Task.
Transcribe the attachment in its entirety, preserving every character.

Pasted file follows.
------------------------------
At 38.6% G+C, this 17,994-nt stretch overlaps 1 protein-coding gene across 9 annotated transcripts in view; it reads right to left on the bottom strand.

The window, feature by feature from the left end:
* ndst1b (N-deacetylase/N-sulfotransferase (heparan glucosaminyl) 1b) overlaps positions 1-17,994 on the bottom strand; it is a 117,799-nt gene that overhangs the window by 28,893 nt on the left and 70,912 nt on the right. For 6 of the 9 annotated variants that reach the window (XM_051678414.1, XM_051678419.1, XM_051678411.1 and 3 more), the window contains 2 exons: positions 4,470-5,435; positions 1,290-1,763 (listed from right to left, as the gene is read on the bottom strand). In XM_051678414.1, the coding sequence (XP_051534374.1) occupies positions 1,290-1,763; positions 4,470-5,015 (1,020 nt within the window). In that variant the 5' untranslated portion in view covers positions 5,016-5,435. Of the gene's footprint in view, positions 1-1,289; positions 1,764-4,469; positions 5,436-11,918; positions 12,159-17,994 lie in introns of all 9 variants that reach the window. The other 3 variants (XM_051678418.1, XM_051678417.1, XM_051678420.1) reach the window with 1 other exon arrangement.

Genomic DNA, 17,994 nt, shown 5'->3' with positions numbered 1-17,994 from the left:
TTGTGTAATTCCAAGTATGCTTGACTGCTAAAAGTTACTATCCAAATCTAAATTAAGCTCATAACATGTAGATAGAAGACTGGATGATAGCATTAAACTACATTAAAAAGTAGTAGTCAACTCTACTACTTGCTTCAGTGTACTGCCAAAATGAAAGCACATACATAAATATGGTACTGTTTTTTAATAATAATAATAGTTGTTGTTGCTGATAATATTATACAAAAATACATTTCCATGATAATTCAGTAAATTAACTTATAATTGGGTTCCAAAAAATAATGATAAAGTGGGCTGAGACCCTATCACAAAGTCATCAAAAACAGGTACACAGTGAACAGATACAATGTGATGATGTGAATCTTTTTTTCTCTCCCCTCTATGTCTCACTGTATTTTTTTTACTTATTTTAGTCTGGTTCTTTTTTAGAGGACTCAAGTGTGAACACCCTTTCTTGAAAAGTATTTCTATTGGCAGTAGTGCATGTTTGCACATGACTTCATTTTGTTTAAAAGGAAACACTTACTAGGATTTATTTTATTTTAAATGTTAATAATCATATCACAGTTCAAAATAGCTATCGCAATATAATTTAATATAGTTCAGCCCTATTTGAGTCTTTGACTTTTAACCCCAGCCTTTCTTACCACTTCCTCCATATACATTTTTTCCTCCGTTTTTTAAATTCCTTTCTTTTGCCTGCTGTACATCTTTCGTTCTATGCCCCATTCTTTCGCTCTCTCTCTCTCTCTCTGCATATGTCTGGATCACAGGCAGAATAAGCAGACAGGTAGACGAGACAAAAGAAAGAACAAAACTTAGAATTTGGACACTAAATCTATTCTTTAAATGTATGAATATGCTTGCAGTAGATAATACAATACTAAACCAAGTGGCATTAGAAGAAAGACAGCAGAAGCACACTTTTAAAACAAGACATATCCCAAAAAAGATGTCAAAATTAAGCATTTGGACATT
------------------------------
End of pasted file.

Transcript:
At 38.6% G+C, this 17,994-nt stretch overlaps 1 protein-coding gene across 9 annotated transcripts in view; it reads right to left on the bottom strand.

The window, feature by feature from the left end:
* ndst1b (N-deacetylase/N-sulfotransferase (heparan glucosaminyl) 1b) overlaps positions 1-17,994 on the bottom strand; it is a 117,799-nt gene that overhangs the window by 28,893 nt on the left and 70,912 nt on the right. For 6 of the 9 annotated variants that reach the window (XM_051678414.1, XM_051678419.1, XM_051678411.1 and 3 more), the window contains 2 exons: positions 4,470-5,435; positions 1,290-1,763 (listed from right to left, as the gene is read on the bottom strand). In XM_051678414.1, the coding sequence (XP_051534374.1) occupies positions 1,290-1,763; positions 4,470-5,015 (1,020 nt within the window). In that variant the 5' untranslated portion in view covers positions 5,016-5,435. Of the gene's footprint in view, positions 1-1,289; positions 1,764-4,469; positions 5,436-11,918; positions 12,159-17,994 lie in introns of all 9 variants that reach the window. The other 3 variants (XM_051678418.1, XM_051678417.1, XM_051678420.1) reach the window with 1 other exon arrangement.

Genomic DNA, 17,994 nt, shown 5'->3' with positions numbered 1-17,994 from the left:
TTGTGTAATTCCAAGTATGCTTGACTGCTAAAAGTTACTATCCAAATCTAAATTAAGCTCATAACATGTAGATAGAAGACTGGATGATAGCATTAAACTACATTAAAAAGTAGTAGTCAACTCTACTACTTGCTTCAGTGTACTGCCAAAATGAAAGCACATACATAAATATGGTACTGTTTTTTAATAATAATAATAGTTGTTGTTGCTGATAATATTATACAAAAATACATTTCCATGATAATTCAGTAAATTAACTTATAATTGGGTTCCAAAAAATAATGATAAAGTGGGCTGAGACCCTATCACAAAGTCATCAAAAACAGGTACACAGTGAACAGATACAATGTGATGATGTGAATCTTTTTTTCTCTCCCCTCTATGTCTCACTGTATTTTTTTTACTTATTTTAGTCTGGTTCTTTTTTAGAGGACTCAAGTGTGAACACCCTTTCTTGAAAAGTATTTCTATTGGCAGTAGTGCATGTTTGCACATGACTTCATTTTGTTTAAAAGGAAACACTTACTAGGATTTATTTTATTTTAAATGTTAATAATCATATCACAGTTCAAAATAGCTATCGCAATATAATTTAATATAGTTCAGCCCTATTTGAGTCTTTGACTTTTAACCCCAGCCTTTCTTACCACTTCCTCCATATACATTTTTTCCTCCGTTTTTTAAATTCCTTTCTTTTGCCTGCTGTACATCTTTCGTTCTATGCCCCATTCTTTCGCTCTCTCTCTCTCTCTCTGCATATGTCTGGATCACAGGCAGAATAAGCAGACAGGTAGACGAGACAAAAGAAAGAACAAAACTTAGAATTTGGACACTAAATCTATTCTTTAAATGTATGAATATGCTTGCAGTAGATAATACAATACTAAACCAAGTGGCATTAGAAGAAAGACAGCAGAAGCACACTTTTAAAACAAGACATATCCCAAAAAAGATGTCAAAATTAAGCATTTGGACATT